We know that much of rural America is struggling with stagnation. Limited job opportunities, and declining population as young people move away in search of better opportunities. It’s an old …
We know that much of rural America is struggling with stagnation. Limited job opportunities, and declining population as young people move away in search of better opportunities. It’s an old story, and but it’s one that some rural regions, including some communities here in the North Country, have begun rewriting.
The economic data is unmistakable. Across the country, rural regions that emphasize outdoor recreation are thriving— and that trend seems to have accelerated in the age of COVID-19.
Just ask anyone selling outdoor gear these days— they can hardly keep the shelves stocked. Everything from canoes to fat bikes, to ATVs, are in short supply as Americans are turning to the outdoors in droves. Communities and regions that offer great outdoor experiences are attracting new residents, many of them young professionals, who are looking to live where they play. With the increasing number of people able to work remotely, many good-paying corporate jobs are no longer tied to life in the big city. Smaller communities that offer a high quality of life— and for many that means exceptional outdoor recreation opportunities— are likely to thrive in the years to come. For years, this trend has brought enormous growth to communities in the inter-mountain West, but we’re seeing how outdoor recreation can build similar success stories here in Minnesota.
Sometimes, it’s just a matter of recognizing the amenities that our communities already have, while making a greater effort to develop them. That was the case recently in Tower, with the Ancient Cedars Trail. Some folks in town have known about, and hiked and snowshoed, in that area for years, but the construction and promotion of the trail has expanded use of the area exponentially. I rarely visit the trail these days, even on a chilly late fall day, without running into people I don’t know on the trail. I always ask where they’re from, and it’s regularly attracting people from far and wide. While that’s likely good news for those businesses in Tower that cater to visitors, the broader import of amenities like the Ancient Cedars Trail, or the Prospector ATV trail, or the Bog Walk in Orr, is that it makes our communities more desirable places to live.
Ely’s new trailhead complex at the city’s west entrance will not only help visitors find their way, it’s a permanent monument to the huge number of outdoor recreation opportunities and amenities that the Ely area has to offer.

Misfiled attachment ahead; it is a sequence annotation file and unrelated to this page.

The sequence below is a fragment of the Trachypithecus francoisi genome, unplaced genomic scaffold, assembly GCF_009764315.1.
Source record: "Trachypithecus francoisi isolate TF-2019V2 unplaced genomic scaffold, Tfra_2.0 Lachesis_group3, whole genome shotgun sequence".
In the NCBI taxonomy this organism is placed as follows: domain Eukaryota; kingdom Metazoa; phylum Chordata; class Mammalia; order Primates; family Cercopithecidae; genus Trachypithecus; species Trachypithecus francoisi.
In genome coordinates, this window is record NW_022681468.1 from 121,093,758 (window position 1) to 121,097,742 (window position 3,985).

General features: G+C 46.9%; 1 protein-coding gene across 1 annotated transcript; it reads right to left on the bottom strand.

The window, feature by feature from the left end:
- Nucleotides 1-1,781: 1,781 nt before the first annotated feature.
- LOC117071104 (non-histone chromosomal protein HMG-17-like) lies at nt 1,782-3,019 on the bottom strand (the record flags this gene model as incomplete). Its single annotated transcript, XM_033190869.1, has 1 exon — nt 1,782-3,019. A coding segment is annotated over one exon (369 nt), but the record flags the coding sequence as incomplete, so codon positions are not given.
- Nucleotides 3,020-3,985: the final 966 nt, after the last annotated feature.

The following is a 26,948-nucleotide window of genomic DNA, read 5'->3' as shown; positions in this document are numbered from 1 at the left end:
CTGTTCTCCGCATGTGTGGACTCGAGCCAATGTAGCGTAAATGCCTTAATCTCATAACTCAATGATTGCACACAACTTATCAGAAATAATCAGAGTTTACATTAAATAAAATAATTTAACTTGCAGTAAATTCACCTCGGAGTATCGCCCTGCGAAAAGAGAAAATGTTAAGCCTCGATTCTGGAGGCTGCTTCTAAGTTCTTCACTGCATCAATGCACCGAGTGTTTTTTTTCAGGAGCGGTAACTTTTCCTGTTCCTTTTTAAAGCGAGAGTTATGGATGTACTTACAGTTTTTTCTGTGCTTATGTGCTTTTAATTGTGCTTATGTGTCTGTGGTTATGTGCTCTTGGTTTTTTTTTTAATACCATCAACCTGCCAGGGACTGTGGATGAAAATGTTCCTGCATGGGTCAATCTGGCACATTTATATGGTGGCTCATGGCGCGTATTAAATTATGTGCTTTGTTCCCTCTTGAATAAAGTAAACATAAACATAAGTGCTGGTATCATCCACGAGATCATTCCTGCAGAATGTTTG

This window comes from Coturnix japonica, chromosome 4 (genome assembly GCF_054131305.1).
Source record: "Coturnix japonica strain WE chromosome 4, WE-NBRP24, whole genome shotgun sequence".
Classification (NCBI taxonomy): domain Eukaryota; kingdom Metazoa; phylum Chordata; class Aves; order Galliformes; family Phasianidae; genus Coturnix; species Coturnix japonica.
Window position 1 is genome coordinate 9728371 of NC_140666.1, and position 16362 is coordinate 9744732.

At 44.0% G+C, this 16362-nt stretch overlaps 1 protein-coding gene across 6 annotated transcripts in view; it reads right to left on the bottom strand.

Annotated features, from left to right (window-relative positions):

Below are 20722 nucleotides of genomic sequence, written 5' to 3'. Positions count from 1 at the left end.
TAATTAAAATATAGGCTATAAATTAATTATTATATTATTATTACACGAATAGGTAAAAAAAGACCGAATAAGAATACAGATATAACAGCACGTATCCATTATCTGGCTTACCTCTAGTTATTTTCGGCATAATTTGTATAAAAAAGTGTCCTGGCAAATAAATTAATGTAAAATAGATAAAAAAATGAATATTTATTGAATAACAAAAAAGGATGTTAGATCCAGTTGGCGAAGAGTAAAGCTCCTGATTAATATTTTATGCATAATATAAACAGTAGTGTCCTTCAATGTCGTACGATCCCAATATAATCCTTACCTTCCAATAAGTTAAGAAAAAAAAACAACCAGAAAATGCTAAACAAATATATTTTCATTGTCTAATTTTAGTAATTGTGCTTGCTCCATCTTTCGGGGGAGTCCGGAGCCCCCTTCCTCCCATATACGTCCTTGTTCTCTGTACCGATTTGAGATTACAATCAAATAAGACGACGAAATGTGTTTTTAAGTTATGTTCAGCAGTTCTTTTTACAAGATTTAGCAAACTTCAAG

Tower is beginning to make the connections as well, although it still has a way to go to really get the word out about what I believe are some of the most remarkable outdoor recreation opportunities of any community in northern Minnesota. Tower has long been known as the hub for a number of major snowmobile trails, but with the creation of the Prospector ATV Trail, it will offer extensive opportunities for the two most common types of motorized recreation.
Yet that’s just the start. The new Ancient Cedars Trail is a great amenity on the city’s south side, but the rugged, pine-studded hill on the city’s north side is at least as dramatic. The hill, which rises two hundred feet above the city’s Main Street, is laced with miles of interconnecting trails that few people, other than locals, even know exist. Dramatic rock formations, high cliffs, picturesque pine forests, and views across miles of Lake Vermilion are all on offer for those who know where to go. Making sure more people know where to go will be key to putting Tower on the map as an outdoor recreation mecca. That’s one reason the individuals behind the Ancient Cedars Trail are now planning to map and publicize the trail system up on the hill.
Add in the trail network at the nearby state park, the outstanding ski trails just south of town, and Jasper Peak, not to mention direct access to Lake Vermilion, and you have the makings of a real outdoor recreation destination. How about “Trails to Adventure” as the community’s theme and organizing principle?
Adding to the good news is the fact that our primary regional funder, the Department of Iron Range Resources and Rehabilitation, is making these connections as well, and they’re putting money— serious money— into outdoor recreation. The mountain biking trails the IRRR has built across the Range, including extensive new trails at Giants Ridge, are drawing in big numbers of riders. That not only draws in visitors who spend money and prompts some of them to consider moving to the area, it makes life better for residents who also enjoy riding. And that matters. It seems every community in our area is always bemoaning the loss of young people from our area. Creating outdoor recreation opportunities that make the North Country tougher to leave has its benefits as well.
That’s one reason that the Tower Economic Development Authority has been putting time into trails. Economic development is really community development. When you create a community where people want to live, guess what? They find a way to live there. The start businesses, they raise families, and they invest their time and talent in building on what the community already has. It creates a snowball effect of good things for our region. What’s not to like?